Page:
AB:  Two main areas. Number one, in both academic and more importantly in practitioner spaces, “Diversity Management” is a thing. And my academic advisors may not like me saying this, but  I don't know what it means to “manage diversity.” I know what it means if we were to take those terms literally and if we think of diversity as heterogeneity in a group or organizational context along various dimensions. But in a practitioner space in particular, when we talk about Diversity Management, what people hear and what people understand is, “How do you manage the people of color? How do you manage the Black folk? How do you manage the gay people?” You know, how do

we manage these people who are different from this dominant, White, heterosexual, male, cis-gendered culture that we are embedded in, and that organizations replicate at the organizational and group and unit levels. I just get frustrated with [the concept of] Diversity Management. Like “Let's manage the others,” you know?

 

And all the DEI firms that I’d engaged with took it for granted. Yeah, they were about inclusion, they were about people bringing their full selves to work—these are all great things—but aside from a framework and rhetoric, they would interact like most consultants, who are serving the client, [and the clients are] the leaders of the organization. The consultants are not meaningfully engaging with the junior employees, operational staff or executive assistants. The engagement, the findings, the takeaways are all tailored to what the CEO or the president, ​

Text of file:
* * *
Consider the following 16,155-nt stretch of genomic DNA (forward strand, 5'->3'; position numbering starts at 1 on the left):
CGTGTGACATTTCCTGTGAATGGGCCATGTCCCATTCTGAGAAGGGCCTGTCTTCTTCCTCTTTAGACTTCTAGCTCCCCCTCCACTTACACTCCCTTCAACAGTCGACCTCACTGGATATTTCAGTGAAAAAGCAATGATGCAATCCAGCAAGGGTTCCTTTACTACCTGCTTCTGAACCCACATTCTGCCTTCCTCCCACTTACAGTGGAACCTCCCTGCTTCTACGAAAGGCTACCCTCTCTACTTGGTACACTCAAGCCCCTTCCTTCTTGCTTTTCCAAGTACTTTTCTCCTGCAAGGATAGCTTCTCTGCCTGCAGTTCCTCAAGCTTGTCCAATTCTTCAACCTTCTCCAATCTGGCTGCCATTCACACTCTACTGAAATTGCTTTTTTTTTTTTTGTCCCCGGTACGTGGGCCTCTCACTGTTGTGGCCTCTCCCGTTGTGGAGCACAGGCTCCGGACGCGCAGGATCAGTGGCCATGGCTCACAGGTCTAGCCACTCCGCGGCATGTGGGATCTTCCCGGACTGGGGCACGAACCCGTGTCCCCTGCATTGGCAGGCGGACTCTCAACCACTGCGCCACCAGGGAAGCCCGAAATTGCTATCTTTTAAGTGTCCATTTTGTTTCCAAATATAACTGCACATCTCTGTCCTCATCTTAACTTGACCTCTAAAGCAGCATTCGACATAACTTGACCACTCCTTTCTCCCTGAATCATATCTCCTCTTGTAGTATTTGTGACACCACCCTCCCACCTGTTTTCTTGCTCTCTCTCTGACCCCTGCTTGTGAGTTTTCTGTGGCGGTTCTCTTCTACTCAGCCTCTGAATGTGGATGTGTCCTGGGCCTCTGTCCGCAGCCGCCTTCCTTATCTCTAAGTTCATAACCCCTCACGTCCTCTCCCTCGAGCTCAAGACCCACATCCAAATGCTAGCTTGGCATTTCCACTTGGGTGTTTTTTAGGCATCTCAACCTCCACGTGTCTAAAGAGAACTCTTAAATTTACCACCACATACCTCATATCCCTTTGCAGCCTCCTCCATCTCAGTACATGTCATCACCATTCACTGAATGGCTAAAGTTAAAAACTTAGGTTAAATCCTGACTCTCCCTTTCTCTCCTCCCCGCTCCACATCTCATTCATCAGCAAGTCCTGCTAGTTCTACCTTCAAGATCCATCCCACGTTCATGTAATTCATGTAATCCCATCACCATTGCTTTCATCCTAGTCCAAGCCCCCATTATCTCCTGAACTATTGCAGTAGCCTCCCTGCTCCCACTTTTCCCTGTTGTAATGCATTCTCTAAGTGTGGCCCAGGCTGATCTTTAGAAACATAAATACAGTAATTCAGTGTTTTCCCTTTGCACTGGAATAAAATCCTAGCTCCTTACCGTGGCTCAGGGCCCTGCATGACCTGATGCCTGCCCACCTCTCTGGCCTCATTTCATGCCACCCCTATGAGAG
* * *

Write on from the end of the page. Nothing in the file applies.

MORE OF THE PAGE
"You have to take, as an organizational leader, responsibility in the fact that you have the power to do or not do something about equity and inclusion."

the managing director, the top [management] team is looking for. I’d participate in these engagements, but there was always a cynicism, because I never actually believed that, as the efforts were being conceived and implemented, that there would be really any meaningful change.

So I [had been] frustrated at the lack of imagination that people had around diversity, equity and inclusion. You learn in sociology that you don't take anything for granted. [These structures and cultures] are man-made, they're institutions. Oftentimes they actually aren't very old to be honest. I've always been a big picture thinker, thinking about what could be, at levels that sometimes aren't useful for practical conversations. But that's the dreamer in me, and I just started asking myself questions and eventually externalizing these questions. Like, why don't we do this? Why do we hold meetings this way? Why is “answer first” the right way to communicate in all contexts? Just sort of questioning all these taken-for-granted things, and then applying that to issues of diversity and inclusion, and thinking, what are truly the pain points? How can we address them? If we're truly interested in having people bring their authentic selves, if not their full selves, to work, what would it mean to make that happen?​​

"I wanted to bring greater humility, vulnerability, and willingness to talk and engage in organizational settings."